How to fight climate change from your backyard

(BPT) – Your backyard or local park is home to ballgames and barbecues with family and friends. But did you know that it is so much more? The trees, grass, plants and flowers in your yard, local parks and ballfields play an important role in fighting climate change.

The planet is growing warmer because there is too much carbon in the atmosphere, which acts as a blanket that traps greenhouse gases. Excess carbon is added to the atmosphere in all sorts of ways, but the easiest way to “sequester” the carbon (storing it in the ground) is through photosynthesis of trees, grasses and plants. So, the more plants, trees and grass you have around you, the more carbon is removed from the air, and the more oxygen is produced.

Also, a properly landscaped yard, including trees for windbreaks and shade, can save energy by warming your home or office building in the winter and keeping it cooler in the summer.

“Many people don’t realize the positive impact they can have by adding plants and trees to their landscape and maintaining a healthy lawn,” said Britt Wood, NALP CEO. “Landscape and lawn care professionals help home and business owners create climate-friendly landscapes that clean the air and help save energy.”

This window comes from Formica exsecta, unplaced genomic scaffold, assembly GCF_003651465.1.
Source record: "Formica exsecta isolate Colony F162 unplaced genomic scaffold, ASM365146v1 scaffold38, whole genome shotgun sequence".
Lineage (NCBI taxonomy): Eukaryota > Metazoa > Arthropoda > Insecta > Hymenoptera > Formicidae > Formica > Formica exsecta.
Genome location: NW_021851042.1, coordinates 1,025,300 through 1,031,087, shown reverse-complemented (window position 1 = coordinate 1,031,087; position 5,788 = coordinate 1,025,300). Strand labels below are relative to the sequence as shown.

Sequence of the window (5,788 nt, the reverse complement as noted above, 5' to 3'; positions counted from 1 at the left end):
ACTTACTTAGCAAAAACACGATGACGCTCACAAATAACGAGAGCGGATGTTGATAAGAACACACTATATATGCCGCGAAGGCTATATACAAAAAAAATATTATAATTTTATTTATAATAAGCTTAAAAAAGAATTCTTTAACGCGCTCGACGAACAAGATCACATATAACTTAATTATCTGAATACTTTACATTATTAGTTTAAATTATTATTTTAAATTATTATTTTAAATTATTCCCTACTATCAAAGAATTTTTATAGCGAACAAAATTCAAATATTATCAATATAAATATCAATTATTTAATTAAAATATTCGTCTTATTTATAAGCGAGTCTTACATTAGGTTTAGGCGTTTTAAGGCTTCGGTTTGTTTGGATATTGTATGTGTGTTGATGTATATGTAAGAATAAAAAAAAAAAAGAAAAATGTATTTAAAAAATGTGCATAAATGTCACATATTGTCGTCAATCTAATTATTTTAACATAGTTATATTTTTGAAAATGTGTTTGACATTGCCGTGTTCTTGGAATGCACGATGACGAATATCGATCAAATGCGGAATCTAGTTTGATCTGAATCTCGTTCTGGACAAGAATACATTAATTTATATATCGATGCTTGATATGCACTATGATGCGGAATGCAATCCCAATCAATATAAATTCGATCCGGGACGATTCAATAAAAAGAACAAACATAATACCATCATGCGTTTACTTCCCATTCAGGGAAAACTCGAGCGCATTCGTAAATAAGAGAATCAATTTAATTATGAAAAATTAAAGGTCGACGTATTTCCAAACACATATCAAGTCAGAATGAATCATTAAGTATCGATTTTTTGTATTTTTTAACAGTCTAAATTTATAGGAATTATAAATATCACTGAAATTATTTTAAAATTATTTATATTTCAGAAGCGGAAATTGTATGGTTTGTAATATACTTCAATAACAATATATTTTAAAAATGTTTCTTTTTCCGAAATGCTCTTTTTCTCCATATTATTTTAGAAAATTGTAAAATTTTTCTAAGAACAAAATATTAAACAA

Help your yard become a climate change fighter

Follow these tips to boost your yard’s climate change–fighting abilities.

Add more trees and shrubs. When you plant more trees, plants and shrubs in your yard, you are not only sequestering carbon, you are also producing oxygen and cleaning and filtering the air you breathe.

Ensure that your lawn is healthy. Turfgrass is excellent at capturing carbon and turning it into organic matter that improves soil quality. Keep your lawn healthy to capture more carbon and filter stormwater. If you aren’t sure how to improve your soil conditions or build stronger turfgrass, consult a lawn care expert who can help determine a care plan for your particular grass variety and soil quality.

Plant trees in the right spots. By planting trees and screening shrubs that help block the prevailing winds, you’ll reduce the impact of the wind on your house, keeping it warmer in winter. And, by planting shade trees in the right places, you can cool your home in the summer.

Make the right plant choices. By choosing plants adapted to your particular climate zone and planting them in their ideal growing conditions (full sun, shade or partial shade), they will thrive and use less water to maintain. If you aren’t sure which plants are best for your yard, consult a landscape professional.

For information about making your yard climate-friendly or to find a landscape or lawn care pro near you, visit